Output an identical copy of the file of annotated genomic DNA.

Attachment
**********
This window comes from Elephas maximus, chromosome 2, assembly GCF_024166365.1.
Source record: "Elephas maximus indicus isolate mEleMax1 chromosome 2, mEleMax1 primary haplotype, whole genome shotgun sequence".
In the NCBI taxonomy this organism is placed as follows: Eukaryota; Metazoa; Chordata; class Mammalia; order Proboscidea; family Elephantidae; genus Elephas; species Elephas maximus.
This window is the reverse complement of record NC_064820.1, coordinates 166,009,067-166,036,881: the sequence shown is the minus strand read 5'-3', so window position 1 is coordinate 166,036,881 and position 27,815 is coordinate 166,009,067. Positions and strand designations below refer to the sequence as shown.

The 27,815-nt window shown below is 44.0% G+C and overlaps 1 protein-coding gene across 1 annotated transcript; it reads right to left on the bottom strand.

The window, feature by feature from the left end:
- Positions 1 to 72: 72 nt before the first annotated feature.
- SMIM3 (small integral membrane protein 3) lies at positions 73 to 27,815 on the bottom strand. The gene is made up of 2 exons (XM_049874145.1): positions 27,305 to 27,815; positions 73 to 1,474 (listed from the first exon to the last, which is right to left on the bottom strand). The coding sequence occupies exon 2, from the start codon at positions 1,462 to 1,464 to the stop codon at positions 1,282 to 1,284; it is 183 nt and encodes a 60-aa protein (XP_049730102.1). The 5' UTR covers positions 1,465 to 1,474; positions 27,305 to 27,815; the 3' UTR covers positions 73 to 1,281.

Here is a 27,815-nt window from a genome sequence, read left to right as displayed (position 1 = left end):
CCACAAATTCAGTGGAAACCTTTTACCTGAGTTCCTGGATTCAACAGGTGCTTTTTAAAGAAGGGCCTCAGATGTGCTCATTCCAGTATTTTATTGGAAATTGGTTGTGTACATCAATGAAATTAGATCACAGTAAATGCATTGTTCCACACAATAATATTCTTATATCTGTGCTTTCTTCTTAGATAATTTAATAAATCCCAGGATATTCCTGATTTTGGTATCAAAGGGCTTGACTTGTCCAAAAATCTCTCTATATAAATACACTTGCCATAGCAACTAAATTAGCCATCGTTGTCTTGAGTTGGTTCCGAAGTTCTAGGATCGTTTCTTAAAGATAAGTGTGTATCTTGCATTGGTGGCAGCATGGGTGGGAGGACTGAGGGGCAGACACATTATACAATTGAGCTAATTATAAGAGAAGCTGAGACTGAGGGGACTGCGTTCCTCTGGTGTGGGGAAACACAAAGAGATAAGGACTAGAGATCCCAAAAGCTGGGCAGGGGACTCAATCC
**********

This window comes from Elephas maximus, chromosome 2, assembly GCF_024166365.1.
Source record: "Elephas maximus indicus isolate mEleMax1 chromosome 2, mEleMax1 primary haplotype, whole genome shotgun sequence".
In the NCBI taxonomy this organism is placed as follows: Eukaryota; Metazoa; Chordata; class Mammalia; order Proboscidea; family Elephantidae; genus Elephas; species Elephas maximus.
This window is the reverse complement of record NC_064820.1, coordinates 166,009,067-166,036,881: the sequence shown is the minus strand read 5'-3', so window position 1 is coordinate 166,036,881 and position 27,815 is coordinate 166,009,067. Positions and strand designations below refer to the sequence as shown.

The 27,815-nt window shown below is 44.0% G+C and overlaps 1 protein-coding gene across 1 annotated transcript; it reads right to left on the bottom strand.

The window, feature by feature from the left end:
- Positions 1 to 72: 72 nt before the first annotated feature.
- SMIM3 (small integral membrane protein 3) lies at positions 73 to 27,815 on the bottom strand. The gene is made up of 2 exons (XM_049874145.1): positions 27,305 to 27,815; positions 73 to 1,474 (listed from the first exon to the last, which is right to left on the bottom strand). The coding sequence occupies exon 2, from the start codon at positions 1,462 to 1,464 to the stop codon at positions 1,282 to 1,284; it is 183 nt and encodes a 60-aa protein (XP_049730102.1). The 5' UTR covers positions 1,465 to 1,474; positions 27,305 to 27,815; the 3' UTR covers positions 73 to 1,281.

Here is a 27,815-nt window from a genome sequence, read left to right as displayed (position 1 = left end):
CCACAAATTCAGTGGAAACCTTTTACCTGAGTTCCTGGATTCAACAGGTGCTTTTTAAAGAAGGGCCTCAGATGTGCTCATTCCAGTATTTTATTGGAAATTGGTTGTGTACATCAATGAAATTAGATCACAGTAAATGCATTGTTCCACACAATAATATTCTTATATCTGTGCTTTCTTCTTAGATAATTTAATAAATCCCAGGATATTCCTGATTTTGGTATCAAAGGGCTTGACTTGTCCAAAAATCTCTCTATATAAATACACTTGCCATAGCAACTAAATTAGCCATCGTTGTCTTGAGTTGGTTCCGAAGTTCTAGGATCGTTTCTTAAAGATAAGTGTGTATCTTGCATTGGTGGCAGCATGGGTGGGAGGACTGAGGGGCAGACACATTATACAATTGAGCTAATTATAAGAGAAGCTGAGACTGAGGGGACTGCGTTCCTCTGGTGTGGGGAAACACAAAGAGATAAGGACTAGAGATCCCAAAAGCTGGGCAGGGGACTCAATCC